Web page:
Stella Gonet and Fenella Woolgar in Handbagged
Stella Gonet and Fenella Woolgar in Handbagged
© Tristram Kenton

When Sir Alex Ferguson writes in his recently published autobiography that David Beckham could have been a great footballer, many people don't understand because the spin machines have made them believe that he was. Similarly, any suggestion that Margaret Thatcher was one of the greatest of the 20th century's Prime Ministers is greeted with incredulity because she is too often portrayed as a one-dimensional character at odds with the world.

This, I suggest, is the flaw at the centre of Moira Buffini's otherwise entertaining and amusing play Handbagged (which I think, in any event, stands up very well to comparison with Peter Morgan's The Audience, which was really no more than a series of sketches).

Plays devoted to politics are always likely to be controversial, because of what they leave out as much as what they leave in. Towards the end of Buffini's play, we hear a passionate (and in many ways moving) speech from trade unionist "Arthur Scargill". But where were the counter arguments about the background to the mining industry and the general state of industrial relations in 1980s Britain?

The play also seems to try hard to blame Mrs Thatcher's policies for the perceived ills of the present day. Yes, we live in a less-than-perfect society (even after 13 years of a Labour Government), but the more consensual basis of British politics we have today, supported by the vast majority of the electorate, was, like it or not, started by the Thatcher "revolution".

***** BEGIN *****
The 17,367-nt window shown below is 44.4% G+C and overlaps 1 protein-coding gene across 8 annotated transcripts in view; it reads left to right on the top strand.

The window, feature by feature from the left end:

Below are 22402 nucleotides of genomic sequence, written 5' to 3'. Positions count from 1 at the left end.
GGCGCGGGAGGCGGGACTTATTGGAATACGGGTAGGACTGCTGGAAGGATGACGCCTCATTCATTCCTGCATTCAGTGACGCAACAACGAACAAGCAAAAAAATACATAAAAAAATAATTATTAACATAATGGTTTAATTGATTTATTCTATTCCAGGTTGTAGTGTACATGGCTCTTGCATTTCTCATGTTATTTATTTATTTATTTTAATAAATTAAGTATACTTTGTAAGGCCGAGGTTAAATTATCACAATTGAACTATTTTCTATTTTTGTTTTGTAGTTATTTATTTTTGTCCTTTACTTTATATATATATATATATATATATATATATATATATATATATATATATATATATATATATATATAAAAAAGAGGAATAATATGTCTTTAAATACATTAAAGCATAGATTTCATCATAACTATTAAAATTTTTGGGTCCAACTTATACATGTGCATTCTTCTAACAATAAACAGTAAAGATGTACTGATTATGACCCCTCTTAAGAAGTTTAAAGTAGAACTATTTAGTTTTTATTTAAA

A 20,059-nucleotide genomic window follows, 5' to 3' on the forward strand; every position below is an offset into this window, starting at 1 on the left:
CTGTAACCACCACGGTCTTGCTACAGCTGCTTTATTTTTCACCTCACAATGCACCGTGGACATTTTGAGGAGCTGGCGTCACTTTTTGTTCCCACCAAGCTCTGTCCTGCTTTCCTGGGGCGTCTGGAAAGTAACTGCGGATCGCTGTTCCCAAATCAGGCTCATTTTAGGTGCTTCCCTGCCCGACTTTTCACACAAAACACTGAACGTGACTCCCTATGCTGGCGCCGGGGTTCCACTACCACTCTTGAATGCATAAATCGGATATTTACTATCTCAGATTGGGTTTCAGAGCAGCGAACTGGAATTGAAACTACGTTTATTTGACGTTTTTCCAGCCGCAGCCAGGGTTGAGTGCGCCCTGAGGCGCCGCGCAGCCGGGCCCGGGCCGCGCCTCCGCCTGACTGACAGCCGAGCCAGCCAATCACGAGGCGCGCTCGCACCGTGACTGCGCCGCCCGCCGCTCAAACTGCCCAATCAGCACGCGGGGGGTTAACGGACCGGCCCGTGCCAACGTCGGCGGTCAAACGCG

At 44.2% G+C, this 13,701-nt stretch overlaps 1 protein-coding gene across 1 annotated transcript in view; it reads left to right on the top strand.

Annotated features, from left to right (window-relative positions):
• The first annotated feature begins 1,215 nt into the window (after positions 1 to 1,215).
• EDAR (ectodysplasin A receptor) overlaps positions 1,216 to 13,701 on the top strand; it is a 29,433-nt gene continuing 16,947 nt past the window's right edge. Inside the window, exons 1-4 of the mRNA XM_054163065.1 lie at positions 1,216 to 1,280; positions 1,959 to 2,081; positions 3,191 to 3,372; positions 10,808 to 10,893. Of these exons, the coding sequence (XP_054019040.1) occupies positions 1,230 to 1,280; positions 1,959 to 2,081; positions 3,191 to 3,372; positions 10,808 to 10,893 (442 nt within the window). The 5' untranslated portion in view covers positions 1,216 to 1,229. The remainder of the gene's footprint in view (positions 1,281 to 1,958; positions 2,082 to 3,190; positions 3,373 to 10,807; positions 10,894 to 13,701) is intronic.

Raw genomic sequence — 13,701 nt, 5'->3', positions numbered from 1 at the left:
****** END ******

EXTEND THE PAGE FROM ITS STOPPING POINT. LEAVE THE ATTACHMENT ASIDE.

The lack of context in Handbagged extends beyond merely what Thatcher did or did not do, be her actions seen as good or bad. There's also scant explanation about the country that the Thatcher government inherited, the high level of strikes, the punitive taxation and Britain's rapidly declining place in the world.

Mrs Thatcher, by the strength of her principles – and, occasionally, her personality - gradually reversed the downward trend of our international reputation. But as Enoch Powell said, "all political careers end in failure". By the end of her leadership, Mrs Thatcher had clearly grown to be out of touch with the public. Nevertheless, her legacy is surely that she changed the course of British politics - in my opinion (and, I guess, in the opinion of the electorate), for the better.

While history, I believe, will regard Margaret Thatcher as one of the great Prime Ministers of the 20th century, the audience at the Tricycle Theatre – particularly the younger members of it - are not given much of a glimpse of this.

The cast of Handbagged are uniformly good, with the double casting of the main characters (the Queen and Mrs Thatcher) very effective. The older pairing tend to look on and act as commentators on the events as they unfold over the term of the Thatcher premiership, and these more mature actresses, Marion Bailey and Stella Gonet, are particularly effective in capturing the mannerisms and voice inflections we all recognise and know well.

They are very ably supported by their younger counterparts, played by Clare Holman and Fenella Woolgar, as well as the two game male actors, Jeff Rawle and Neet Mohan, who play an assortment of roles from footmen to major characters in the unfolding story such as Dennis Thatcher, Ronald Reagan and Arthur Scargill.

Handbagged ends subtly and possibly, belatedly, sympathetically. The older Thatcher declaims, "One doesn't die of dementia. It is not a fatal condition. One dies of something else. One lives with Dementia."

Come on our hosted WhatsOnStage Outing on 13 May and get a top-price ticket, free poster and access to our exclusive post-show Q&A with the cast all for £33.00